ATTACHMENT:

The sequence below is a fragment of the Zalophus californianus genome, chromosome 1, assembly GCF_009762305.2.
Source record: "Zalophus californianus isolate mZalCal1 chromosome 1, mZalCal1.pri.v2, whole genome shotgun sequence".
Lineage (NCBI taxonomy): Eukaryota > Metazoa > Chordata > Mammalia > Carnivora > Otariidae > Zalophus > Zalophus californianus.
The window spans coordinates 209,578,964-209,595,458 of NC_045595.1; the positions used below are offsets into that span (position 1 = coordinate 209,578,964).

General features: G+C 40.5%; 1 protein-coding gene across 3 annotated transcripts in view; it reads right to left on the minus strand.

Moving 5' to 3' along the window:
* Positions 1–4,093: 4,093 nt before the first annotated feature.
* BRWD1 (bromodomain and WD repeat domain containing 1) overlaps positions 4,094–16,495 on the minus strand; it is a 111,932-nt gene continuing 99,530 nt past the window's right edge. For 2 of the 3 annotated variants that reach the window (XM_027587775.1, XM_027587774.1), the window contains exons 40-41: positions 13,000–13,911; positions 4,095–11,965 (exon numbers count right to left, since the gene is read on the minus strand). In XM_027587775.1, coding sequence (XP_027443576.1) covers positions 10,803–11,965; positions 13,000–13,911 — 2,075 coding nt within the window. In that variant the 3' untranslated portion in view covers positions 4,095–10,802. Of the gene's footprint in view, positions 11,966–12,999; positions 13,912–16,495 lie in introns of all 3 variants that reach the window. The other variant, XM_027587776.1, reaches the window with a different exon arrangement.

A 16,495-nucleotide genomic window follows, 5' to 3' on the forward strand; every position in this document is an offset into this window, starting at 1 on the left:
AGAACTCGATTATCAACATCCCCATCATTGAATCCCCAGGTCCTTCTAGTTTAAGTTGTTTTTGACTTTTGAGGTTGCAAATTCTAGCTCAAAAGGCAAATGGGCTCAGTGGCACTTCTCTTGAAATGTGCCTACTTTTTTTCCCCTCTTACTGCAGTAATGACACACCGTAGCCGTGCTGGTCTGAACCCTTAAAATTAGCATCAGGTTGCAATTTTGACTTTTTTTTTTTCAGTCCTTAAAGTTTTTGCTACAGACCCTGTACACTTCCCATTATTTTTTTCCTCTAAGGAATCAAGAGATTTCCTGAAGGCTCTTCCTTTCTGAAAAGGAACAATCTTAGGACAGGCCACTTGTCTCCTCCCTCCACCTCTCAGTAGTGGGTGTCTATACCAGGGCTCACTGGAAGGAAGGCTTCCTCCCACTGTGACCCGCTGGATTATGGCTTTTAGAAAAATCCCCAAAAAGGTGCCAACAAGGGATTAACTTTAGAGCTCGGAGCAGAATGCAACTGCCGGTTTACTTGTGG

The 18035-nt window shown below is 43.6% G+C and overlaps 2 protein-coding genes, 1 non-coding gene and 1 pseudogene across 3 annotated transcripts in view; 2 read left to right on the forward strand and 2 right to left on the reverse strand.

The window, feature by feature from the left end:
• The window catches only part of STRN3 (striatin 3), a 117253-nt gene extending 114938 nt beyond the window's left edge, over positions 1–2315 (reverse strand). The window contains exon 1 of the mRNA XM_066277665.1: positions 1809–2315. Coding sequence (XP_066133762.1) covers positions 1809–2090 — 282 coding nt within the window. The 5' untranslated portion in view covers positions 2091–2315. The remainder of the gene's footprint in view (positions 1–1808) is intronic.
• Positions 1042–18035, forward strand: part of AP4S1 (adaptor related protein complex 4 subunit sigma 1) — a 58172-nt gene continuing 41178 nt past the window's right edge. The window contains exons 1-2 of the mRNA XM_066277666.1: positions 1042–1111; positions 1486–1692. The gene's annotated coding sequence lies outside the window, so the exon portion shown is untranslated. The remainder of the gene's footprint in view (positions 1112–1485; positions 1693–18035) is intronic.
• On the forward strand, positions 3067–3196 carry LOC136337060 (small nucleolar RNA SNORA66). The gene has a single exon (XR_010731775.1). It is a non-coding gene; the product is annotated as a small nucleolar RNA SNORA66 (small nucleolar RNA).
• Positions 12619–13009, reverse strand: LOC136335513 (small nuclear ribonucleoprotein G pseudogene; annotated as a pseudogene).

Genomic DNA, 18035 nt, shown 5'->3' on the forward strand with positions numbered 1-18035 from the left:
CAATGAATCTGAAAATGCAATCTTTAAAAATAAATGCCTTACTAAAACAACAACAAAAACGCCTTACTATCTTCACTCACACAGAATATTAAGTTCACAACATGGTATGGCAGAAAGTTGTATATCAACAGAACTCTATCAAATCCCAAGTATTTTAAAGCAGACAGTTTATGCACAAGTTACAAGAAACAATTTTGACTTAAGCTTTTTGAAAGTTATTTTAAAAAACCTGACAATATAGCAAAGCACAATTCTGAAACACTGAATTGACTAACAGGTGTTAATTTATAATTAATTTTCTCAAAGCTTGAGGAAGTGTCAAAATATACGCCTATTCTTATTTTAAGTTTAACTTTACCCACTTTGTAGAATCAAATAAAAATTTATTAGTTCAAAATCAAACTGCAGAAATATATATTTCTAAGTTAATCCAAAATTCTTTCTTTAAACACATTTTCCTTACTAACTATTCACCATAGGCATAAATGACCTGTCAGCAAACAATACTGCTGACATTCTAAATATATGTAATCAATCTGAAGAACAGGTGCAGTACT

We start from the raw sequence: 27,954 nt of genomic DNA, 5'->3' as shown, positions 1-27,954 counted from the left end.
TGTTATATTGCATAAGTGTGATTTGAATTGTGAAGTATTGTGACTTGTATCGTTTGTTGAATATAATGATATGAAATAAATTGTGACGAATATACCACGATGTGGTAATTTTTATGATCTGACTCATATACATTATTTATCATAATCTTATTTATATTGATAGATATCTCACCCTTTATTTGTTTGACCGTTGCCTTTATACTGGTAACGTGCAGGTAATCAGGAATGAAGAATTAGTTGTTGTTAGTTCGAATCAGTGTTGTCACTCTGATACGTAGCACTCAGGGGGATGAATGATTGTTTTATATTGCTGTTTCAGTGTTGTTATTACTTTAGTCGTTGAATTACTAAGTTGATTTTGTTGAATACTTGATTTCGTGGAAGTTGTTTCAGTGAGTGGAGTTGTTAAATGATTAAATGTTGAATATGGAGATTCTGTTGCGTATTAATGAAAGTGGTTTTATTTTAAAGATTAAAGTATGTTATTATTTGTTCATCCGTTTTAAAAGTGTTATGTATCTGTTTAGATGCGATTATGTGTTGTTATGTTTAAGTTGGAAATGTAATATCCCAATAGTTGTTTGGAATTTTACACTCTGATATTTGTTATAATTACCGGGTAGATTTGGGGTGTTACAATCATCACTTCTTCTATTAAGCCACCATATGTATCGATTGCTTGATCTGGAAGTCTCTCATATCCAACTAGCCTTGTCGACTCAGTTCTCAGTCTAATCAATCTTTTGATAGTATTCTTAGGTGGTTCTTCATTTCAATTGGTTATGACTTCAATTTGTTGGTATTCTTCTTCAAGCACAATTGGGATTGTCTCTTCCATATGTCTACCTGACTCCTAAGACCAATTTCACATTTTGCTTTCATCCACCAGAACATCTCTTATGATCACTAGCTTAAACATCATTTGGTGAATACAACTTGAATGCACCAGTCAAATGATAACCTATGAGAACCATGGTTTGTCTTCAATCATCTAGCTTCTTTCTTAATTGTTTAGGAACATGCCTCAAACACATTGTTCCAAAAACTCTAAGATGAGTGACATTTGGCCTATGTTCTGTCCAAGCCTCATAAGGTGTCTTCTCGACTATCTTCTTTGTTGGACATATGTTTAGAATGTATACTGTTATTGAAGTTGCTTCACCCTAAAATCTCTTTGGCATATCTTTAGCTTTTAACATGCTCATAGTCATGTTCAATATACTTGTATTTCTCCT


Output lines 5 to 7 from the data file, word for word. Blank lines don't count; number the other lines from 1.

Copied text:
General features: G+C 40.5%; 1 protein-coding gene across 3 annotated transcripts in view; it reads right to left on the minus strand.

Moving 5' to 3' along the window:
* Positions 1–4,093: 4,093 nt before the first annotated feature.